Arts & Elbows

A catalogue of commentary on events in Thanet and occassionally the rest of the world.

Thursday, June 29, 2006

Call for Artists

The really rather good Thanet Coast Project has docked with one of the Island's greatest artists Ruth Cutler to run an exhibition inspired by our beautiful coast. It will be held at IOTA from 5th - 13th August and entitled "SeaArt 2006", but the organisers would also like to show other artists who have work reflecting the shorelines.
It's good to see someone including local artists in their plans so any interested folk should get in touch with Naomi Biggs on 01843 577409 or email her via

Tuesday, June 27, 2006

Big Sky

Thanet's brightest new idea lately has been the Margate Jazz Festival which first played to a wildly enthusiastic audience last year under the name "Jazz in the Sunset". This year it's called "The Big Sky jazz festival 2006" with an equally impressive line-up. It's likely to be heaving with hep-cats so any potential visitors might want to book ahead for the gigs which charge for entry, or get here very early for the free shows. Any visitors looking for the "Piazza" should note that it's called the Parade locally and is by the harbour. If your view of the lighthouse on the end of the pier roughly matches that in the picture above then you're in the right place.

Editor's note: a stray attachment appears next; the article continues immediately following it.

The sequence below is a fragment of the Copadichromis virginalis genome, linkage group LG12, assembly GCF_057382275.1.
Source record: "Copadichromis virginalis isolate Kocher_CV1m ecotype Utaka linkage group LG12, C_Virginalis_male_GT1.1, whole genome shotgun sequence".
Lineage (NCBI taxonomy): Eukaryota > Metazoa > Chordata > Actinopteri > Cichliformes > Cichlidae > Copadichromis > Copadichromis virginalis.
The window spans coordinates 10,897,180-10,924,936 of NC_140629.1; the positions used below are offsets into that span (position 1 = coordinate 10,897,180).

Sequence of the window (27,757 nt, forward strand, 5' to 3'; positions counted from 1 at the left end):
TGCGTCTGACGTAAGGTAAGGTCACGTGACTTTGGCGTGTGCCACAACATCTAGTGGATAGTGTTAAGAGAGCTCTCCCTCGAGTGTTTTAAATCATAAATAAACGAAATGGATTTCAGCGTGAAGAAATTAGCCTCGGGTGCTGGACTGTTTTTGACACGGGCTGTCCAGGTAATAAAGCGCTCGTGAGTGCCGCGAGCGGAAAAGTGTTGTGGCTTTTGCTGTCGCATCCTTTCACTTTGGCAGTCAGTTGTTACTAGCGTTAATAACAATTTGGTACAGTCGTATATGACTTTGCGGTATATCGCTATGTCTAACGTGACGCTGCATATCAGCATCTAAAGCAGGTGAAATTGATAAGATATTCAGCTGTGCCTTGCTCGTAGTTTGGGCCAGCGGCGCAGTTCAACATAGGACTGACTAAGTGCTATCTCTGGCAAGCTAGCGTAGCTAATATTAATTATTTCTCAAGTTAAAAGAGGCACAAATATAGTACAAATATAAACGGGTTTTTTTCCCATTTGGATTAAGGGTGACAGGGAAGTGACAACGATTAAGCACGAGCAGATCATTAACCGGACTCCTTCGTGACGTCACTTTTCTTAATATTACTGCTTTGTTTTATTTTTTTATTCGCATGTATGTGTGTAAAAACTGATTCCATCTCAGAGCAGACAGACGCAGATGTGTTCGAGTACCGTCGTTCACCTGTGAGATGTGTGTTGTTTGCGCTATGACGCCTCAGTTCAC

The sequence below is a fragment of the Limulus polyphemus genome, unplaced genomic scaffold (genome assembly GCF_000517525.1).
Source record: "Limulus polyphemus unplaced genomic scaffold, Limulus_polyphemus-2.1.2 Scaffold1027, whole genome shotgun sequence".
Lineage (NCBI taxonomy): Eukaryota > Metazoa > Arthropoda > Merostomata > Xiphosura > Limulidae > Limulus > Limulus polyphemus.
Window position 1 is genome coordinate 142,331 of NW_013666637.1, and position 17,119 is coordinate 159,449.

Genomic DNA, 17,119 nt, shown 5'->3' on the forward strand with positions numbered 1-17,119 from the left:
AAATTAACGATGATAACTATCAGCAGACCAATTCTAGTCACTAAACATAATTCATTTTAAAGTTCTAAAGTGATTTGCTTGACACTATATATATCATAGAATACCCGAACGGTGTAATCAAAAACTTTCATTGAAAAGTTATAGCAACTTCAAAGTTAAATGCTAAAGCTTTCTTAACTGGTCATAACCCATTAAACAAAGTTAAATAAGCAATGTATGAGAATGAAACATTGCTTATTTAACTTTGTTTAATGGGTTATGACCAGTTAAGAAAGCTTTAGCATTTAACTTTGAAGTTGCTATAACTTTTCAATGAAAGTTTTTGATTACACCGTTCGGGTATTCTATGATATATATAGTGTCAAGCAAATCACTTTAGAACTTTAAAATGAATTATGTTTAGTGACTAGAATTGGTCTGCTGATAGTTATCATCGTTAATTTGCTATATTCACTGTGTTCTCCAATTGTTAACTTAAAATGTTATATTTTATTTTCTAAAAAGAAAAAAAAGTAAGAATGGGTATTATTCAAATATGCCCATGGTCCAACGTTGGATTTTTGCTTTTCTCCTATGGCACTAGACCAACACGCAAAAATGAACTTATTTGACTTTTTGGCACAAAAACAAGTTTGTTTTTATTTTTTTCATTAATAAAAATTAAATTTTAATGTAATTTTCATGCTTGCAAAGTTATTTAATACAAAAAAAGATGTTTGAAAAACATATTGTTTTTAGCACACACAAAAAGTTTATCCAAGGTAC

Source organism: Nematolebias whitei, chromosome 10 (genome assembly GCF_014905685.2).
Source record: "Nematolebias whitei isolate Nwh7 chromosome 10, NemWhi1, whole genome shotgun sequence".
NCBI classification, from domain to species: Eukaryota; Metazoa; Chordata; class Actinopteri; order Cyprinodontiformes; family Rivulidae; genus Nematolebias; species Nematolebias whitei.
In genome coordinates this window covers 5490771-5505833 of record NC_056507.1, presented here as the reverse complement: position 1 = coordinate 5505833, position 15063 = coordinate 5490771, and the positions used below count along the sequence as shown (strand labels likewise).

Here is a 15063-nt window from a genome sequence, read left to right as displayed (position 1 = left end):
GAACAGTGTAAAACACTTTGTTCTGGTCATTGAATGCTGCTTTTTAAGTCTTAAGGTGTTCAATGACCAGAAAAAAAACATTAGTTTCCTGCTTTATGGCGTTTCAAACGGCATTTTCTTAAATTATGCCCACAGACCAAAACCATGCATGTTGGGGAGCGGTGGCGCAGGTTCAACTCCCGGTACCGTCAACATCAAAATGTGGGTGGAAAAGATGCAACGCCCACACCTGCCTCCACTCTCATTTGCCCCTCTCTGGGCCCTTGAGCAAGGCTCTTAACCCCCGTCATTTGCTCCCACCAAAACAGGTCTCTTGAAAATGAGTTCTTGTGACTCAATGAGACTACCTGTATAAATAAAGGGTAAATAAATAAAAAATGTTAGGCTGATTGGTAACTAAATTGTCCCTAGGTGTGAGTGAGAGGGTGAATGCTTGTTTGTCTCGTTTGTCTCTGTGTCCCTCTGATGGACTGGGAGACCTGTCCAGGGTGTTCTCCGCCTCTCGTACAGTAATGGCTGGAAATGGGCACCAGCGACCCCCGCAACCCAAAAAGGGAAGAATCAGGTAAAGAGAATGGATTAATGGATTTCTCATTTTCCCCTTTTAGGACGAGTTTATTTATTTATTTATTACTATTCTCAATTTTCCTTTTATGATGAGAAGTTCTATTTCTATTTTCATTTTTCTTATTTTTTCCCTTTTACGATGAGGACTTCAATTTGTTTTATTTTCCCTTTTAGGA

The full Programme for the festival is;
Friday 14th July
John Dankworth, Cleo Laine & Friends; Winter Gardens 7.30pm; £16 - Tickets 01843 296111
Saturday 15th July
Mark Lockheart's Big Idea, Annie Whitehead Big Sky Quartet, Julian Siegel Quartet, Christine Tobin, Colin Town's Mask Septet; The Piazza from 2pm; Free
BougaraBou; Market Place 3.00pm; Free
Light of the World; QuBar 10.30pm; £7 - Tickets 01843 571684
Sunday 16th July
Soothsayers Big Band, The Stan Tracey Quartet, Hkippers, Paul Booth's Harbour Jazz Orchestra, Liane Carroll & Ian Shaw Duo; The Piazza from 2pm; Free
Drum Workshop; Market Place 3.00pm; Free
Estelle Kokot; Newby's 7.30pm; £3 - Tickets 01843 292888
Tuesday 18th July
John Etheridge; Wig & Pen 7.30pm; Free
Wednesday 19th July
Carol Grimes; Impressions 7.30pm; £5 - Tickets 01843 227610
Thursday 20th July
Sosax; Cafe G 7.30pm; £7.50 - Tickets 01843 225600
Friday 21st July
Paul Booth & Friends; Smiths Court Hotel 7.30pm; - Dinner Bookings 01843 222310
Saturday 22nd July
Barb Jungr; The Harbour Cafe Bar 7.30pm; £6 - Tickets 01843 290110

Castles in the Sand

Another bright day enjoyed by many including the builder of the most delightful replica of the Tower of London as pictured above. No it's not the annual beano for the English Trust, it's a model carted here by a crew of about half a dozen creative types shooting photographs for a Guardian colour supplement feature on places to visit with children.
The crew were determined to enjoy themselves, they even brought their own table with them on which they piled drinks and snacks. Hopefully this pleasant day out on the main sands will be reflected in the feature bringing much deserved publicity to the town. They believed it would be published this Saturday.

Joined Up Finking

Thanet District Council is about to announce it's stunning plans to convert the old Marks and Spencers building in Margate into a mix of indoor market, office space and workshops. Here public funds will be used to offer cheap rents to folk to allow them to compete with the traders who stayed loyal to the town, with money from those very same trader's rates.